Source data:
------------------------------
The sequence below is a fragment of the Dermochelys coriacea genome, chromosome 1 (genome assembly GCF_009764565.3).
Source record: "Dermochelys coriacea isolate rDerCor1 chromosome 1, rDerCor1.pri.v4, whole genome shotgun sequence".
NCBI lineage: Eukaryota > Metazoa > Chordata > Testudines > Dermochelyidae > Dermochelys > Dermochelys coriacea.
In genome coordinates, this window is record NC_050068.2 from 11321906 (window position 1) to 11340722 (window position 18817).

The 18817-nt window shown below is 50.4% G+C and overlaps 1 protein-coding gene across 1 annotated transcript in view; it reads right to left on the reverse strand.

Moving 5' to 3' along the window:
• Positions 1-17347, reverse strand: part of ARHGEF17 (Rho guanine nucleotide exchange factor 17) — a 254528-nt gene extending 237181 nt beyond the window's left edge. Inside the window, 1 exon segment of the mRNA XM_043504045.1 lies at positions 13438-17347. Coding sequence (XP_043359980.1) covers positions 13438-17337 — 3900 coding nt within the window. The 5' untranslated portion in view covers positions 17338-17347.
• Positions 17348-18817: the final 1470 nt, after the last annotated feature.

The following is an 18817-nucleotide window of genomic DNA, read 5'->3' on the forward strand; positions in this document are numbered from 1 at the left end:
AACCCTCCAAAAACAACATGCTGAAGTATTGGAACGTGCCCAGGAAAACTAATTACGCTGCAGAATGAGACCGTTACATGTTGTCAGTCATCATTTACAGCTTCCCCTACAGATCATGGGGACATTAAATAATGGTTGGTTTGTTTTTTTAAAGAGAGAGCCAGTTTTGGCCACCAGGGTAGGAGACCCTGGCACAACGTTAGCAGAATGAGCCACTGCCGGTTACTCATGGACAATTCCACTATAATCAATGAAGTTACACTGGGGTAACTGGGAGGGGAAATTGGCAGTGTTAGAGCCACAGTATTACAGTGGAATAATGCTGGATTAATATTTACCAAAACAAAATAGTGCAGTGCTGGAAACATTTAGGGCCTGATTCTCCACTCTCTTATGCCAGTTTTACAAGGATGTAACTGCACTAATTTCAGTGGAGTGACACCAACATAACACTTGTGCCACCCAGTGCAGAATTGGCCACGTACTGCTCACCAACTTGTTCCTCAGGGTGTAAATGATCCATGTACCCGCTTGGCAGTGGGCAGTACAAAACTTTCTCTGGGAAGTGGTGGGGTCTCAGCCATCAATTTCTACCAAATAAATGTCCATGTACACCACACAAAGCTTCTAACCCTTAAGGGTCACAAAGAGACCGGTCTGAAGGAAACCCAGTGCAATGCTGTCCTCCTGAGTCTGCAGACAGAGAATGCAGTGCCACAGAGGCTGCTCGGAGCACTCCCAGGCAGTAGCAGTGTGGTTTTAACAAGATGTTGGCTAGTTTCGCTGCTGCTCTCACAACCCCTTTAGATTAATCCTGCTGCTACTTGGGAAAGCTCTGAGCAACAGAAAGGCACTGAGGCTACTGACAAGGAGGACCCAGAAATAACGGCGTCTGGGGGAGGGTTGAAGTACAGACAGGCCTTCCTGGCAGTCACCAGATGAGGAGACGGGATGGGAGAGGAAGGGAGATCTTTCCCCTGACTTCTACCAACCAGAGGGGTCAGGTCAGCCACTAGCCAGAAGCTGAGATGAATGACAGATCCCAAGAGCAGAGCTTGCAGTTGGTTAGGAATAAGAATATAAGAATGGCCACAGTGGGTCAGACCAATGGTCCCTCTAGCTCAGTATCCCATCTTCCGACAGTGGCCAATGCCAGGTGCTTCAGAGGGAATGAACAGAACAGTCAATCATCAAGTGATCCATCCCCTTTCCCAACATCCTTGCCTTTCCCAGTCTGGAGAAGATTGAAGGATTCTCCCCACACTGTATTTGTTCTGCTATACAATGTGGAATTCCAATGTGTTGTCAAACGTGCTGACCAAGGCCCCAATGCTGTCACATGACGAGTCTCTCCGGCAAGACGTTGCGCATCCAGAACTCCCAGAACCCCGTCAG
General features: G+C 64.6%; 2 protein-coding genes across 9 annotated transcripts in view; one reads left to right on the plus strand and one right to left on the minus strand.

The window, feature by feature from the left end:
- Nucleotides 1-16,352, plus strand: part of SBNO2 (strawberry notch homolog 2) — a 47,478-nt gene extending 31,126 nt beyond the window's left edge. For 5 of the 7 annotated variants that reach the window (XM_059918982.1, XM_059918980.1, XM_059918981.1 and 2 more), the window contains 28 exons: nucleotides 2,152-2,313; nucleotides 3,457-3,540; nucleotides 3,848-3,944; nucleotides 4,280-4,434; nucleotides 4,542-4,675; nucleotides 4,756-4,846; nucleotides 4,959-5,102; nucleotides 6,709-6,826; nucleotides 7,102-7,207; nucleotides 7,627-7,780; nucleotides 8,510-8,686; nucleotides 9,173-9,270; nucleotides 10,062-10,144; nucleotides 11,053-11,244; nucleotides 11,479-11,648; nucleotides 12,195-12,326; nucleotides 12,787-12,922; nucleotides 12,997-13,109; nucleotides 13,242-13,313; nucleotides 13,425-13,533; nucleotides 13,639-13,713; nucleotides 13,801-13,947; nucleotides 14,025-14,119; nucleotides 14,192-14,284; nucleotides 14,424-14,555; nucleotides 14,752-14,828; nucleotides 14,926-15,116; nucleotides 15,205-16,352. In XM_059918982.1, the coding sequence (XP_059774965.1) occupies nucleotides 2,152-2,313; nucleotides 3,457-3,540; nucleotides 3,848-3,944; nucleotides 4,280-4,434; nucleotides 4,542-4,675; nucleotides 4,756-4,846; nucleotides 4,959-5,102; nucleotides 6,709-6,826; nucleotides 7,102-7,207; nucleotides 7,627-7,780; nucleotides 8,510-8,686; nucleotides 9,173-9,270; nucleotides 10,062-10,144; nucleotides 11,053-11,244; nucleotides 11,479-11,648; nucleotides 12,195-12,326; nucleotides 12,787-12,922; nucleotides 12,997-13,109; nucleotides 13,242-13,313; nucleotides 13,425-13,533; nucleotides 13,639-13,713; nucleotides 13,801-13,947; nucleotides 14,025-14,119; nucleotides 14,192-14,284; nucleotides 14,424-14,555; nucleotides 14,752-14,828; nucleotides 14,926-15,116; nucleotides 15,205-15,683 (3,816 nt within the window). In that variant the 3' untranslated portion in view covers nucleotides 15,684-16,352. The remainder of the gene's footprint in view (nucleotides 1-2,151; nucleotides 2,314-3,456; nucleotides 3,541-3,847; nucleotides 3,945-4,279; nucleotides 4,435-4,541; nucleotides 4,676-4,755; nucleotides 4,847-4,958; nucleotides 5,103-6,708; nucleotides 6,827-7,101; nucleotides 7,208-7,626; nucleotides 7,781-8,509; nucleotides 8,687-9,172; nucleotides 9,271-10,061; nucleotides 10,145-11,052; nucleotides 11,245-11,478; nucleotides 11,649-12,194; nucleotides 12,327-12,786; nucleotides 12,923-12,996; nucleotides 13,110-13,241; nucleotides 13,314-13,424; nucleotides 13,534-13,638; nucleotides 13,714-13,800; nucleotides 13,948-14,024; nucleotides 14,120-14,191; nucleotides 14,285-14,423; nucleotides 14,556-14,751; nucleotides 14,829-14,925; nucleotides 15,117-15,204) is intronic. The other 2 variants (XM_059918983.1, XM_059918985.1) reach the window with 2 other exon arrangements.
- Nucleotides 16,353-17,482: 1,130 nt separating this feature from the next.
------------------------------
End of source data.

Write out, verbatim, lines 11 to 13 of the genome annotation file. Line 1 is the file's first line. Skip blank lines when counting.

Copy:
General features: G+C 64.6%; 2 protein-coding genes across 9 annotated transcripts in view; one reads left to right on the plus strand and one right to left on the minus strand.

The window, feature by feature from the left end:
- Nucleotides 1-16,352, plus strand: part of SBNO2 (strawberry notch homolog 2) — a 47,478-nt gene extending 31,126 nt beyond the window's left edge. For 5 of the 7 annotated variants that reach the window (XM_059918982.1, XM_059918980.1, XM_059918981.1 and 2 more), the window contains 28 exons: nucleotides 2,152-2,313; nucleotides 3,457-3,540; nucleotides 3,848-3,944; nucleotides 4,280-4,434; nucleotides 4,542-4,675; nucleotides 4,756-4,846; nucleotides 4,959-5,102; nucleotides 6,709-6,826; nucleotides 7,102-7,207; nucleotides 7,627-7,780; nucleotides 8,510-8,686; nucleotides 9,173-9,270; nucleotides 10,062-10,144; nucleotides 11,053-11,244; nucleotides 11,479-11,648; nucleotides 12,195-12,326; nucleotides 12,787-12,922; nucleotides 12,997-13,109; nucleotides 13,242-13,313; nucleotides 13,425-13,533; nucleotides 13,639-13,713; nucleotides 13,801-13,947; nucleotides 14,025-14,119; nucleotides 14,192-14,284; nucleotides 14,424-14,555; nucleotides 14,752-14,828; nucleotides 14,926-15,116; nucleotides 15,205-16,352. In XM_059918982.1, the coding sequence (XP_059774965.1) occupies nucleotides 2,152-2,313; nucleotides 3,457-3,540; nucleotides 3,848-3,944; nucleotides 4,280-4,434; nucleotides 4,542-4,675; nucleotides 4,756-4,846; nucleotides 4,959-5,102; nucleotides 6,709-6,826; nucleotides 7,102-7,207; nucleotides 7,627-7,780; nucleotides 8,510-8,686; nucleotides 9,173-9,270; nucleotides 10,062-10,144; nucleotides 11,053-11,244; nucleotides 11,479-11,648; nucleotides 12,195-12,326; nucleotides 12,787-12,922; nucleotides 12,997-13,109; nucleotides 13,242-13,313; nucleotides 13,425-13,533; nucleotides 13,639-13,713; nucleotides 13,801-13,947; nucleotides 14,025-14,119; nucleotides 14,192-14,284; nucleotides 14,424-14,555; nucleotides 14,752-14,828; nucleotides 14,926-15,116; nucleotides 15,205-15,683 (3,816 nt within the window). In that variant the 3' untranslated portion in view covers nucleotides 15,684-16,352. The remainder of the gene's footprint in view (nucleotides 1-2,151; nucleotides 2,314-3,456; nucleotides 3,541-3,847; nucleotides 3,945-4,279; nucleotides 4,435-4,541; nucleotides 4,676-4,755; nucleotides 4,847-4,958; nucleotides 5,103-6,708; nucleotides 6,827-7,101; nucleotides 7,208-7,626; nucleotides 7,781-8,509; nucleotides 8,687-9,172; nucleotides 9,271-10,061; nucleotides 10,145-11,052; nucleotides 11,245-11,478; nucleotides 11,649-12,194; nucleotides 12,327-12,786; nucleotides 12,923-12,996; nucleotides 13,110-13,241; nucleotides 13,314-13,424; nucleotides 13,534-13,638; nucleotides 13,714-13,800; nucleotides 13,948-14,024; nucleotides 14,120-14,191; nucleotides 14,285-14,423; nucleotides 14,556-14,751; nucleotides 14,829-14,925; nucleotides 15,117-15,204) is intronic. The other 2 variants (XM_059918983.1, XM_059918985.1) reach the window with 2 other exon arrangements.